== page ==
In terms of pertinence to the industry, the case seems fringy in some respects, relevant in others. It’s true, after all, that TrendNet cameras are unattached to alarms, and designed specifically for remote monitoring of homes via smartphones and other mobile devices. But it's relevant to the industry insofar as it deals with a few topics in the forefront of people's minds.

One of those topics is the viability and security of do-it-yourself monitoring systems. Another is cloud security, a topic that stands to grow in significance with the spread of IP panels, and as more companies migrate information and services to the cloud. Whether a company’s data becomes more or less secure when it’s transferred to the cloud is a hot-button industry debate with little consensus. Cloud adoption is likely to expand, but that doesn’t mean there won’t be skeptics. Either way, the TrendNet case perhaps intensifies the debate.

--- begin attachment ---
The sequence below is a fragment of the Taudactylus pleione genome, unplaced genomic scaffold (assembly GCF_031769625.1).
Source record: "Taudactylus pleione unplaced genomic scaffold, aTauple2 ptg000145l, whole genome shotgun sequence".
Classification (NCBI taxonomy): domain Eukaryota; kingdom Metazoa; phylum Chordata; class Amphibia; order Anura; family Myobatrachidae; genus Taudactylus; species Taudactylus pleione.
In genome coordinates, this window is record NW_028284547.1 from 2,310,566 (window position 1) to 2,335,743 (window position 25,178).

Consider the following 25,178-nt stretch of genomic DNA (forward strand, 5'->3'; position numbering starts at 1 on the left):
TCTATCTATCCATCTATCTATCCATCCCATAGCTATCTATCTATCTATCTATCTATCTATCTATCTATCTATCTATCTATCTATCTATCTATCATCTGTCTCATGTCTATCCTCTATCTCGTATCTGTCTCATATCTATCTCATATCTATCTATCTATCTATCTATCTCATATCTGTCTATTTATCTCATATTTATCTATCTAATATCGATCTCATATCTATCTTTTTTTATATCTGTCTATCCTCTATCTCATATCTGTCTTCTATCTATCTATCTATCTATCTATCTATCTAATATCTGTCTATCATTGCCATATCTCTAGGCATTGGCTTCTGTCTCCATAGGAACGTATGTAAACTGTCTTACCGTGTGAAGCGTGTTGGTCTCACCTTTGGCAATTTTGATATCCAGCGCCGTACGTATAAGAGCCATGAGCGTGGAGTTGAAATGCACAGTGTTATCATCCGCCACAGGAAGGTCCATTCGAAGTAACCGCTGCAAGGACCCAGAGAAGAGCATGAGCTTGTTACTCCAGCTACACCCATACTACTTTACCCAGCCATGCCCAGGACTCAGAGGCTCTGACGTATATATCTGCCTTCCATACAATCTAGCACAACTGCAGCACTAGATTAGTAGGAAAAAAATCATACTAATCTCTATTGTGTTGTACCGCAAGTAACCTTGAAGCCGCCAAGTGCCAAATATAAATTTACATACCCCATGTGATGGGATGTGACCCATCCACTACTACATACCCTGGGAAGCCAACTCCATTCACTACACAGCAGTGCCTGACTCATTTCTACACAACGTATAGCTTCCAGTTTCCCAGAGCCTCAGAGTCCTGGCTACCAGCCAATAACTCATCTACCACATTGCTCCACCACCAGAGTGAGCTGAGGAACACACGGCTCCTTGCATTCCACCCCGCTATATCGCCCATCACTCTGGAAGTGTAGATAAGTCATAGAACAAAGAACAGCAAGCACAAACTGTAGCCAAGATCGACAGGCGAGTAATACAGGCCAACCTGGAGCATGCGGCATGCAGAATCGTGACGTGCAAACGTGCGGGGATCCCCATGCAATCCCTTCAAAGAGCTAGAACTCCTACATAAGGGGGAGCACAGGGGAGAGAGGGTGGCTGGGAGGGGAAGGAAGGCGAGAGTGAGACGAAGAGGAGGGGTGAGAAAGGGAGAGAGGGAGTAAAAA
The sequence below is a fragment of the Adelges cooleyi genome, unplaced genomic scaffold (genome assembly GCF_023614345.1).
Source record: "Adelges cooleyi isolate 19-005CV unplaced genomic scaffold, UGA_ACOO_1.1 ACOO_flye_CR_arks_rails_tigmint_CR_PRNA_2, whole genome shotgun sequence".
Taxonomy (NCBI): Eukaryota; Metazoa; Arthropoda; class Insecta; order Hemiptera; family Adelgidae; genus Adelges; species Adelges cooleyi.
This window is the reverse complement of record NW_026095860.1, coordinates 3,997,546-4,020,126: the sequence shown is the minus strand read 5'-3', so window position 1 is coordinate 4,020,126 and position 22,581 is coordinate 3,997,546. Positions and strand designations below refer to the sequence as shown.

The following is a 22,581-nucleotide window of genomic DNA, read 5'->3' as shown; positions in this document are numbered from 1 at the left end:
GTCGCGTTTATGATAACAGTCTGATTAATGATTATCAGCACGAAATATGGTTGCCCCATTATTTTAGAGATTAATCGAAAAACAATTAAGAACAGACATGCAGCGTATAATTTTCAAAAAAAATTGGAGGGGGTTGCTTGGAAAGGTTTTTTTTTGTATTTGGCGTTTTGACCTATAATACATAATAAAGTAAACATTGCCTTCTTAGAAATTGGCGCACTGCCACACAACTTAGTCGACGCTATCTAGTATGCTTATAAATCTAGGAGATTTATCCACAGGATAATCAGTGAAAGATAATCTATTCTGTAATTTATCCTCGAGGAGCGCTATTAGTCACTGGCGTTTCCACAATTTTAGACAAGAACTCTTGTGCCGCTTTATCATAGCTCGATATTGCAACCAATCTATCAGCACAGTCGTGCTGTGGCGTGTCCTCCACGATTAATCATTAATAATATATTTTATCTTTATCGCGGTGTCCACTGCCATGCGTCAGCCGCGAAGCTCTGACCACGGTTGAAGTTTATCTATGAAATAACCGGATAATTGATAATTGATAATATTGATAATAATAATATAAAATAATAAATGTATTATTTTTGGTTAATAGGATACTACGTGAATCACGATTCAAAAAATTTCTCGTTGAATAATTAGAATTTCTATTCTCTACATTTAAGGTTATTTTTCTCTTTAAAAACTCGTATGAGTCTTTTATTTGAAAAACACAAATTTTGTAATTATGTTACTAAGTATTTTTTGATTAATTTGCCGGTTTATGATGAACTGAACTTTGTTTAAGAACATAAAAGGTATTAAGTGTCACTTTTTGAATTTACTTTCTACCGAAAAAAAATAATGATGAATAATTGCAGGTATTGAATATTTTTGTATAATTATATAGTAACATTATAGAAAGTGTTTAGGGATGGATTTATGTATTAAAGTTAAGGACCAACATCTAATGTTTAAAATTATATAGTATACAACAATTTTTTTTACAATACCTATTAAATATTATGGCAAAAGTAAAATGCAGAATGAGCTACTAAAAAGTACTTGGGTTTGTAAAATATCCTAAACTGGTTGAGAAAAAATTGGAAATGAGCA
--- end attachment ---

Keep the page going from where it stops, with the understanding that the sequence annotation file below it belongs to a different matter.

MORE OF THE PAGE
At TechSec 2014, Jeremy Brecher, VP of technology, electronic security at Diebold, will tackle some issues in this vein as part of the educational program, while also exploring ways security companies can thrive in an increasingly cloud-based environment.

by: Leif Kothe - Friday, September 6, 2013

This morning I had the opportunity to chat with Stan Martin, executive director of the Security Industry Alarm Coalition. He proved to be a valuable font of information about the current state of the alarm industry, in particular the three-pronged relationship involving alarm monitoring companies, law enforcement and municipal governments—all of which play huge collaborative roles in responding to legitimate alarms and mitigating false ones.